In the fourth quarter, a number of technology segments monitored by the BLS saw a notable decrease in unemployment. For example, the unemployment rate for Web developers fell from 5.10 percent in the third quarter to 4.40 percent in the fourth; for computer systems analysts, the dive was even steeper, from 3.80 percent to 1.80 percent during the same timeframe. Network systems administrators, software developers, and computer & information systems managers likewise saw decreases.
For a few other professions, unemployment rose. Computer support specialists saw their joblessness rate rise from 4.20 percent in the third quarter to 5.30 percent in the fourth; programmers’ rate bumped from 2.60 percent to 3.20 percent.
In sum, the technology segment closed out the year with low unemployment for many segments, and signs that technology professionals remain upbeat about their prospects. From an employer perspective, that means continuing pressure to offer competitive salaries and perks to attract the necessary talent. The Tech Employment Snapshot offers some additional data about voluntary quits, another important hiring measure, as well as layoffs and discharges.
Many U.S. cities hope to become technology hubs, and with good reason: A dynamic mix of startups and mature tech companies not only brings a massive influx of tax dollars, but also hordes of well-educated, highly skilled tech professionals.
But which cities are succeeding at building up demand for tech pros? A new analysis by Dice reveals that, over the past year, Salt Lake City has seen an 85 percent increase in the number of postings for tech jobs in the area. Far behind at second was Cincinnati, with a 44 percent increase year-over-year, followed by Miami (41 percent), Milwaukee (24 percent), Kansas City (18 percent), and Raleigh (17 percent).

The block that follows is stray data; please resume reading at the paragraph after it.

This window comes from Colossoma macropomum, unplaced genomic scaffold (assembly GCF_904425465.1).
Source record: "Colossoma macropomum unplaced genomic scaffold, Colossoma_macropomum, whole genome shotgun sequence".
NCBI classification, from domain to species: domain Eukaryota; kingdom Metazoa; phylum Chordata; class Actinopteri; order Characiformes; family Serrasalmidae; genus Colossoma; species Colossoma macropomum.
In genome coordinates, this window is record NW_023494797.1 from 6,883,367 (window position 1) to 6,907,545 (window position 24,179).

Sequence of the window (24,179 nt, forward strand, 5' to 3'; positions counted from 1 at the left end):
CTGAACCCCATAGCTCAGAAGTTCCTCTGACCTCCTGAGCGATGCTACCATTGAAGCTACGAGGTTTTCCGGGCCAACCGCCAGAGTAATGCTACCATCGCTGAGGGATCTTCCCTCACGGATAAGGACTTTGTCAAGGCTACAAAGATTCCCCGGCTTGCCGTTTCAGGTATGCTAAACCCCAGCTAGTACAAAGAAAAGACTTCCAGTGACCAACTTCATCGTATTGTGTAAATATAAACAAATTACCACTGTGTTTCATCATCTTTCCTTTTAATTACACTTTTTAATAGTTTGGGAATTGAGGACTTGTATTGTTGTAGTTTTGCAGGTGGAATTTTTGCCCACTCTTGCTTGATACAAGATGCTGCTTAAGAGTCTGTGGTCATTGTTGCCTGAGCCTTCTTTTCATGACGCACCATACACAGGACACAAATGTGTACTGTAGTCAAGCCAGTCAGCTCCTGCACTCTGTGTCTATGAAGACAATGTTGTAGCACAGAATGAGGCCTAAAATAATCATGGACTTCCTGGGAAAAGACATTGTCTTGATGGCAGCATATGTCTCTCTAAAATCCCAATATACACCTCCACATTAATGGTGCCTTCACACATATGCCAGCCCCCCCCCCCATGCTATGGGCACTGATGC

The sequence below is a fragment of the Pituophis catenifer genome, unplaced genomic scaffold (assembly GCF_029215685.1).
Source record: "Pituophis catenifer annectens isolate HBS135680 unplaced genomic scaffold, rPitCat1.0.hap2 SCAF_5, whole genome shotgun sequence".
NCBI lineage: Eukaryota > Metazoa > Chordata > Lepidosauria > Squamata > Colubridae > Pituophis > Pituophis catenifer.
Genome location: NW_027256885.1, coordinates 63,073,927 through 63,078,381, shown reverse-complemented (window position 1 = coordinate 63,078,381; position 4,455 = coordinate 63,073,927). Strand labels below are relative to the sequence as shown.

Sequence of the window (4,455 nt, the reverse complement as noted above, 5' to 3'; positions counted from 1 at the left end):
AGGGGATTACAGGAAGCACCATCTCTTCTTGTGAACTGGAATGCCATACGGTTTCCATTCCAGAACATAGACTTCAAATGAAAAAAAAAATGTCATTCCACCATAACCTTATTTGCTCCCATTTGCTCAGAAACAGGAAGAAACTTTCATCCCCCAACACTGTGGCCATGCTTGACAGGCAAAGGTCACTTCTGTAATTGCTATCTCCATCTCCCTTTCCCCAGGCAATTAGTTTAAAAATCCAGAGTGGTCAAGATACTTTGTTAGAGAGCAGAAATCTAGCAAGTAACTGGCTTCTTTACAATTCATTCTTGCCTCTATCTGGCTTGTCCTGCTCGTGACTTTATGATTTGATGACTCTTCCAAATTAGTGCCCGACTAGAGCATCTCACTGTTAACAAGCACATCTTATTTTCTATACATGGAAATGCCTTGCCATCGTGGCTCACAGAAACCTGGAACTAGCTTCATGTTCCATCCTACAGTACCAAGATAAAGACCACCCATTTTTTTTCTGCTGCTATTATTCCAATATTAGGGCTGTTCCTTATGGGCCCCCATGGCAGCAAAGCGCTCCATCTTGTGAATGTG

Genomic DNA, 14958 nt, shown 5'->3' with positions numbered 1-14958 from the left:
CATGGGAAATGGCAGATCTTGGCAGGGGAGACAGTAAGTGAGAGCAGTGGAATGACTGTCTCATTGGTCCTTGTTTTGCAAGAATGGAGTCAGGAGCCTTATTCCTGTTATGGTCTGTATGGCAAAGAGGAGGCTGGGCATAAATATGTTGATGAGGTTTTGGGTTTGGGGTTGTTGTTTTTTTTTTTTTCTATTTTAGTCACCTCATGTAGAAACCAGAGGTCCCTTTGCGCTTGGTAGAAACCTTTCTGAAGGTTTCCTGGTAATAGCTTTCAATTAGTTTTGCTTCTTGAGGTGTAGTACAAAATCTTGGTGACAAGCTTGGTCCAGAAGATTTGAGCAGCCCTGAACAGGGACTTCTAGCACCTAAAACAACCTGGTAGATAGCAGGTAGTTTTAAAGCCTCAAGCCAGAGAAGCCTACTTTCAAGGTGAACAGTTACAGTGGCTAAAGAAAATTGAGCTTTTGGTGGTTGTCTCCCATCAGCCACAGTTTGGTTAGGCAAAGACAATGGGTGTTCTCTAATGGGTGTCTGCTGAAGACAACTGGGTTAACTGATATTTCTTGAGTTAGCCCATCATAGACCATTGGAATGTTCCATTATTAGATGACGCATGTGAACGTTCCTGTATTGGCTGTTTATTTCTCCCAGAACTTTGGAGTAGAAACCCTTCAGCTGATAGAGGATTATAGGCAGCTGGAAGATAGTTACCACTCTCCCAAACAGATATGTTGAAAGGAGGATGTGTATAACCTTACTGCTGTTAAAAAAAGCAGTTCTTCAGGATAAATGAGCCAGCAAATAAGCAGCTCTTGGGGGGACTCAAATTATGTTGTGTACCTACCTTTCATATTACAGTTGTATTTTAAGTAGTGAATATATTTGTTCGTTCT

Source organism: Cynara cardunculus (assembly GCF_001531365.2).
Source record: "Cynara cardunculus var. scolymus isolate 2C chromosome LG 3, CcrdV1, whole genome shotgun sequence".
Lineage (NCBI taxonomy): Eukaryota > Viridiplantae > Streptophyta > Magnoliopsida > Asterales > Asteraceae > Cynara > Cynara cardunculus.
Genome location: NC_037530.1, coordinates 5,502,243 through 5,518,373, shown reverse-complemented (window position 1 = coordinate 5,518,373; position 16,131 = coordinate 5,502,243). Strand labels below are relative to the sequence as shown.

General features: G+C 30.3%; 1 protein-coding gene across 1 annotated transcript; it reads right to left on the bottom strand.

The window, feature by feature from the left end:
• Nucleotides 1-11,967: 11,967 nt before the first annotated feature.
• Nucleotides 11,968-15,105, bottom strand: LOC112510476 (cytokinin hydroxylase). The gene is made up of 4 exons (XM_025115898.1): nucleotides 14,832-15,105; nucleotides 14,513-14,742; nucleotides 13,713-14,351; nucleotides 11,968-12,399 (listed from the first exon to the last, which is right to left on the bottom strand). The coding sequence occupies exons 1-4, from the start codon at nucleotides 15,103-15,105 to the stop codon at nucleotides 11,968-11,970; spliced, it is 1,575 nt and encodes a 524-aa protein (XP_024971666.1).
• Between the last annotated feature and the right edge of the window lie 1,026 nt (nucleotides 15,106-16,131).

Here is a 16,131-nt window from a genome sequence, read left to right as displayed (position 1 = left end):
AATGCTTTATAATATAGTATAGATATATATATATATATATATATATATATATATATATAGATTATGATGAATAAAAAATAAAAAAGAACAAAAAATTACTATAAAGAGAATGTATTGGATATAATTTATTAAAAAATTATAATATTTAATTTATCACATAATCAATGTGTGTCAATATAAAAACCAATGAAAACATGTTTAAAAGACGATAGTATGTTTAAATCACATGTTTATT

Other cities in the top ten included Detroit (16 percent), Hartford (13 percent), Seattle (12 percent), and Nashville (11 percent).
E-commerce retailers, video-game developers, and some large software-makers all boast a strong presence in the area around Salt Lake City, drawn by a combination of low taxes, local schools producing skilled workers, and infrastructure to support businesses and lifestyles. Other cities on the list, such as Raleigh and Kansas City, have similarly grown tech hubs thanks to a combination of nearby universities, advantageous tax rates, affordable housing, and communities that make people want to stay.
Many of the cities on this list also have the advantage of being relatively new in their attempts to foster tech communities; once they become mature markets, along the lines of Silicon Valley, the high-percentage growth tends to level off.
Nationwide, the economy for tech pros remains strong. In August, according to the U.S. Bureau of Labor Statistics, roughly 507,000 people in Professional and Business Services (which includes tech and STEM positions) quit their jobs, up from 493,000 in July. (It’s also a notable increase over August 2014, when 456,000 professionals voluntarily quit.) A rise in voluntary quits suggests that tech pros feel good enough about the economy to either jump to a new position or try their hand at freelancing.
For tech pros, the numbers add up to an optimistic message heading into 2016. With more tech hubs emerging across the United States, there’s an ever-higher chance that their ideal job waits only a short distance away.